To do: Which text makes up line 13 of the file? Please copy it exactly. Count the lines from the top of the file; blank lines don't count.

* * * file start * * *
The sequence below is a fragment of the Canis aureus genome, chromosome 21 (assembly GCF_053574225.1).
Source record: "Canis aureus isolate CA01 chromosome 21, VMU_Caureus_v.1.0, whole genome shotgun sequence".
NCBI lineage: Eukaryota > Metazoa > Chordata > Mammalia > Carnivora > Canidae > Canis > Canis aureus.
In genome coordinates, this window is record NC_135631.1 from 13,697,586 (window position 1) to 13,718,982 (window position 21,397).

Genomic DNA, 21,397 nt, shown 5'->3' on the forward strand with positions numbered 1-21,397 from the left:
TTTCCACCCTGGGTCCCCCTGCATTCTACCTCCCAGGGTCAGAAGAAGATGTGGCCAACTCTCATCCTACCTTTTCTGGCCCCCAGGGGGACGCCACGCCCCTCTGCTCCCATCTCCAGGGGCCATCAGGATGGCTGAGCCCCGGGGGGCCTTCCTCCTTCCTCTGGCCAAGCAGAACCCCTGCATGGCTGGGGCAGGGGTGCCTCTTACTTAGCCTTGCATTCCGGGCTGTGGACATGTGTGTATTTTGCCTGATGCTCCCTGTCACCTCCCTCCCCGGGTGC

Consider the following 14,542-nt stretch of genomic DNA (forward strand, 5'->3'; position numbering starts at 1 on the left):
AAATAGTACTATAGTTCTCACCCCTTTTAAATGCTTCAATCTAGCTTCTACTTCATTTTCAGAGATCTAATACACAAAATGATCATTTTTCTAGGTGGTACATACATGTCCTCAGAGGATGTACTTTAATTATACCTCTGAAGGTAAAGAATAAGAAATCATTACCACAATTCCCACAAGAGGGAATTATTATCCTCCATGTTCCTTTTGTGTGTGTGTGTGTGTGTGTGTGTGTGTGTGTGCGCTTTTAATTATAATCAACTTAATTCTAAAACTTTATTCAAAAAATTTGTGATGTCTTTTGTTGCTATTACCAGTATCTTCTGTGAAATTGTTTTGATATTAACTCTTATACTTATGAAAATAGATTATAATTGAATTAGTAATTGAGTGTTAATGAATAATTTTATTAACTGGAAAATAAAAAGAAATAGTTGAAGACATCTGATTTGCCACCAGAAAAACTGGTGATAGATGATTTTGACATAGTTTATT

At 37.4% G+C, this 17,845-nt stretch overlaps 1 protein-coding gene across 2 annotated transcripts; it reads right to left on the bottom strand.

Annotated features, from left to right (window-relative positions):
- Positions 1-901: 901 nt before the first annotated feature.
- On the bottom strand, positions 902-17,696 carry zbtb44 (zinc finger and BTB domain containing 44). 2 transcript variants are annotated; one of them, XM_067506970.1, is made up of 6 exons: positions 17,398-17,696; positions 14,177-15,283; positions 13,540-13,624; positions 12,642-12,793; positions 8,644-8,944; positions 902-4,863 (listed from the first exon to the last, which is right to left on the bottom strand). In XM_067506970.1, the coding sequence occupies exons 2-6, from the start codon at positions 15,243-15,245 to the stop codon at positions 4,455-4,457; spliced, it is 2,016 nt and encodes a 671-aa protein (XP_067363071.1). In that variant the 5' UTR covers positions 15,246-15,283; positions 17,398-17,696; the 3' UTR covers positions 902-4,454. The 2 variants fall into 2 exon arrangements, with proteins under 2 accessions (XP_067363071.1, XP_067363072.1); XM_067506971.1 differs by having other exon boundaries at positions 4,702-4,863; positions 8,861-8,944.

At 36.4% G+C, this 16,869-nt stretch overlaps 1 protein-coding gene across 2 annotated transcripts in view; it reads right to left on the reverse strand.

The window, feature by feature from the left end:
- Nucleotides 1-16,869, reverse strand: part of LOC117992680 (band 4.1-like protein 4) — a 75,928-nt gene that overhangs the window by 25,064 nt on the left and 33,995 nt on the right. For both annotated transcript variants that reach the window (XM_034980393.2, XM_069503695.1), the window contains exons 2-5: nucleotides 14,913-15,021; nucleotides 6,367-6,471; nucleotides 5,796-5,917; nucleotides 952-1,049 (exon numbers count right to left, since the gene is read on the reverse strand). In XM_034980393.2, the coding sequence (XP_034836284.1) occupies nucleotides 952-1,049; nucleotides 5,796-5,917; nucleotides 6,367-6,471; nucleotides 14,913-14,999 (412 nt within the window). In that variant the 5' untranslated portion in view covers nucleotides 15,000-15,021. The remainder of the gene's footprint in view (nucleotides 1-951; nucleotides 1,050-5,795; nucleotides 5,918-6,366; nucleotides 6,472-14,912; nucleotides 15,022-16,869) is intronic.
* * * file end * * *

At 36.4% G+C, this 16,869-nt stretch overlaps 1 protein-coding gene across 2 annotated transcripts in view; it reads right to left on the reverse strand.